Ketubot, Chapter Seven, Mishnah Two

 

Introduction

Whereas in yesterday’s mishnah the husband tried to prevent his wife from benefiting from his property, in today’s mishnah he takes a to try to prevent her from eating any produce whatsoever.  This is obviously a much more expansive vow. 

We should note that the Talmud explains this mishnah as a case where the wife took the vow not to eat a certain fruit and the husband did not annul the vow, as is his right (see Numbers 30:11-15).  The reason why the Talmud explains the mishnah in this way is that a person can never take a vow to forbid another person to do something if it has nothing to do with his (the one who vowed) property.  In other words while Reuven can take a vow that Shimon can’t eat any of Reuven’s bread, Reuven cannot take a vow that Shimon can’t eat bread.  Therefore, our mishnah must deal with a case where the woman vowed and the man did not break the vow. 

I will explain the mishnah more according to its words than its explanation in the Talmud.  If we understand the mishnah without the Talmud’s explanation, we will need to conclude that a husband can take a vow to forbid his wife from doing anything; however, if he does so he will need to divorce her immediately.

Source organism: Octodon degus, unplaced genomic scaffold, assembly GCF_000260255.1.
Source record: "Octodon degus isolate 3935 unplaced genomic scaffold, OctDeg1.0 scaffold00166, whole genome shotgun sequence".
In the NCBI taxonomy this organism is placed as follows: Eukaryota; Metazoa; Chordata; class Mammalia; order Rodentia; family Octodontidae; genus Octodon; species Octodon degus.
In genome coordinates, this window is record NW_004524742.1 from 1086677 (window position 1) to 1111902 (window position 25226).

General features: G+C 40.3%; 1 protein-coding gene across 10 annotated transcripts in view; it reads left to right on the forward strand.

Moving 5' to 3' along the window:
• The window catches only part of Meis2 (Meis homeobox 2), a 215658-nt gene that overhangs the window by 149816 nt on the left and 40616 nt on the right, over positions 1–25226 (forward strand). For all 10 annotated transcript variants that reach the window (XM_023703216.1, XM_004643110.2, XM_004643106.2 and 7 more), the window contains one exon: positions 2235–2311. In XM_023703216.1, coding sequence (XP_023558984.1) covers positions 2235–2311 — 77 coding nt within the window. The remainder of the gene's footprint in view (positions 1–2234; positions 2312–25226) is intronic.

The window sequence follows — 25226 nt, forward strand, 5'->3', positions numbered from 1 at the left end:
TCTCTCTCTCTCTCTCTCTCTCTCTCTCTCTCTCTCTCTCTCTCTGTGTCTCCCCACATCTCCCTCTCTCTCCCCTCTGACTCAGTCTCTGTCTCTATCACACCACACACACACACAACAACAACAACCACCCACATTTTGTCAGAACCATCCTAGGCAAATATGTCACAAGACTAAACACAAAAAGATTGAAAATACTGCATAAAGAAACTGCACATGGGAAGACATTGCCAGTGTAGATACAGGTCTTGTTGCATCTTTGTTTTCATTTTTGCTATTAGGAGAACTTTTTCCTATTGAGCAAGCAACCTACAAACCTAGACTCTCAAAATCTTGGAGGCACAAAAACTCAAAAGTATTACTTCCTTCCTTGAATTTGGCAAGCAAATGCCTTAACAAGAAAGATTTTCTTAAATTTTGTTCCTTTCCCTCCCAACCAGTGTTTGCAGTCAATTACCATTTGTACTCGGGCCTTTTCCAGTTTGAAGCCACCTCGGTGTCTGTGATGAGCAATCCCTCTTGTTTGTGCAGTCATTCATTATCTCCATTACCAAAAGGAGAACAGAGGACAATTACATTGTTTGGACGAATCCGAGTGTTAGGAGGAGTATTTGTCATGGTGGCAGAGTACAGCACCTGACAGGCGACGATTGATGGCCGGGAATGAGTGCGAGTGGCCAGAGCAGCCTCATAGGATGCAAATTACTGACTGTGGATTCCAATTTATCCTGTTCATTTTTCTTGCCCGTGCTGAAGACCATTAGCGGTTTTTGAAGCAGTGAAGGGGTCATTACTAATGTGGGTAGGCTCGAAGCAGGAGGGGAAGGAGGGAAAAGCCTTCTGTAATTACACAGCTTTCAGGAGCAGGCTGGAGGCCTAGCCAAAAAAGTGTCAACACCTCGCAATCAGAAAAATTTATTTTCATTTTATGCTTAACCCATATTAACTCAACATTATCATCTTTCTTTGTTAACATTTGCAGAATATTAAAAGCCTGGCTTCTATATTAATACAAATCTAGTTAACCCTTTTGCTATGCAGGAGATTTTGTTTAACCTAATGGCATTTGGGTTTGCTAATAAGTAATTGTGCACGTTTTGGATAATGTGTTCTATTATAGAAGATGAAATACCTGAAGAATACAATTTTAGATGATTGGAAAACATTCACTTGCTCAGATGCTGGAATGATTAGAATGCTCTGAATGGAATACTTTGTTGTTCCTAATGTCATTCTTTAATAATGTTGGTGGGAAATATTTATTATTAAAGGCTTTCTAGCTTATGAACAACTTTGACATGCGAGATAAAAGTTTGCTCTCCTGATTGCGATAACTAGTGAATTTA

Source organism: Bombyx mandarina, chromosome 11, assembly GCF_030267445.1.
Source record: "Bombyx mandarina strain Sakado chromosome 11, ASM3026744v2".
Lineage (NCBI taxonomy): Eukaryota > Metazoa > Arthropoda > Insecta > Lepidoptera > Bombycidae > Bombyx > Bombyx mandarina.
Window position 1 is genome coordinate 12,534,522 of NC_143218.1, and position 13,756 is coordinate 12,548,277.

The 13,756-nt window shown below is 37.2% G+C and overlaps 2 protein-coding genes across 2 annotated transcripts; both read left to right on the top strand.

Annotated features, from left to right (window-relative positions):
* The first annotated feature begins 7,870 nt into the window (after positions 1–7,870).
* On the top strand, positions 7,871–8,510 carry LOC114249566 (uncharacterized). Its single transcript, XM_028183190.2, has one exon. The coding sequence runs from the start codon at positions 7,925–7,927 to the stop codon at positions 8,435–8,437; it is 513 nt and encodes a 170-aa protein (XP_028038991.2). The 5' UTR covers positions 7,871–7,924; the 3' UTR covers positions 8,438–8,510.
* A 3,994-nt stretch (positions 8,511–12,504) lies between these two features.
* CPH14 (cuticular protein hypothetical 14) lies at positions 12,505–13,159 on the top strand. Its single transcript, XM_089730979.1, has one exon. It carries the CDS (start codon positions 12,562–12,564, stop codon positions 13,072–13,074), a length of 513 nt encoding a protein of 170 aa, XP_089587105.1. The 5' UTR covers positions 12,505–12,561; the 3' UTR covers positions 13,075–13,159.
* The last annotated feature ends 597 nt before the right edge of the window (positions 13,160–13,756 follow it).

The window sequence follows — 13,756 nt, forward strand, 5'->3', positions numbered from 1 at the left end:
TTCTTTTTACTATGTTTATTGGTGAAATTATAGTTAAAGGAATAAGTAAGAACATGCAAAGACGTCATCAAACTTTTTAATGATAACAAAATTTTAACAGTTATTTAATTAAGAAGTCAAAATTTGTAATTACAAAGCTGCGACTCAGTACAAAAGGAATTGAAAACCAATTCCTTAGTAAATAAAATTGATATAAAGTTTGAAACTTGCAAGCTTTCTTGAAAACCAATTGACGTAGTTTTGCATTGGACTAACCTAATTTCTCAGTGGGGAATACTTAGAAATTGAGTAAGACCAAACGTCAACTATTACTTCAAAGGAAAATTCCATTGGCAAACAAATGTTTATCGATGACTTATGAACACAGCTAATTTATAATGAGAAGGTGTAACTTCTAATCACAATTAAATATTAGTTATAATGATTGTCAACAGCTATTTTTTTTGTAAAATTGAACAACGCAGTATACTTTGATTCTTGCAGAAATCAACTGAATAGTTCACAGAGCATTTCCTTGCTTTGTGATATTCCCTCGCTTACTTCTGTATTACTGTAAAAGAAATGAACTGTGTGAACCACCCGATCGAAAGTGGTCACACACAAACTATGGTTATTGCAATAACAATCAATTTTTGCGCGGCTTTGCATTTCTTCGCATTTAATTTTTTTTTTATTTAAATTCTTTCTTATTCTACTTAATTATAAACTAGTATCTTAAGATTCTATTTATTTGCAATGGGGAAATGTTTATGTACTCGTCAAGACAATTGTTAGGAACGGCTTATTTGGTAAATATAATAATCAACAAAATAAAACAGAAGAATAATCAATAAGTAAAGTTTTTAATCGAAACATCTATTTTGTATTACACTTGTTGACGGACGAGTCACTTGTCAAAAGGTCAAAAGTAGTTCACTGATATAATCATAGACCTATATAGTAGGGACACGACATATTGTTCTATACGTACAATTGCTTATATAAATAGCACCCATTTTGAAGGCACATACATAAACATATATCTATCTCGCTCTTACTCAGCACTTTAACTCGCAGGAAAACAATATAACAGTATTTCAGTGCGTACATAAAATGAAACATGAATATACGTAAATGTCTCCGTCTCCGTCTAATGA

Mishnah Two

1)                     If a man forbade his wife by vow from tasting any kind of produce he must divorce her and give her the ketubah.

2)                     Rabbi Judah ruled: if he was an Israelite he may keep her [as his wife, if the vow was] for one day, but must divorce her and give her the ketubah [if it was for] two days.

a)                                 If he was a priest he may keep her [as his wife, if the vow was] for two days, but must divorce her and give her the ketubah [if it was for] three.

 

Explanation

Section one:  According to the first opinion in the mishnah, if a man vows that his wife cannot eat any type of produce, he must divorce her immediately.  In this case he is not given any cooling off period, because his vow was so damaging. 

Section two:  Rabbi Judah gives the man a day to cool off (and two for a priest, who cannot remarry his divorcee) but no more.  Again, since the vow was so inclusive, and she can only go for so long without eating produce, he must divorce her quite quickly.

 

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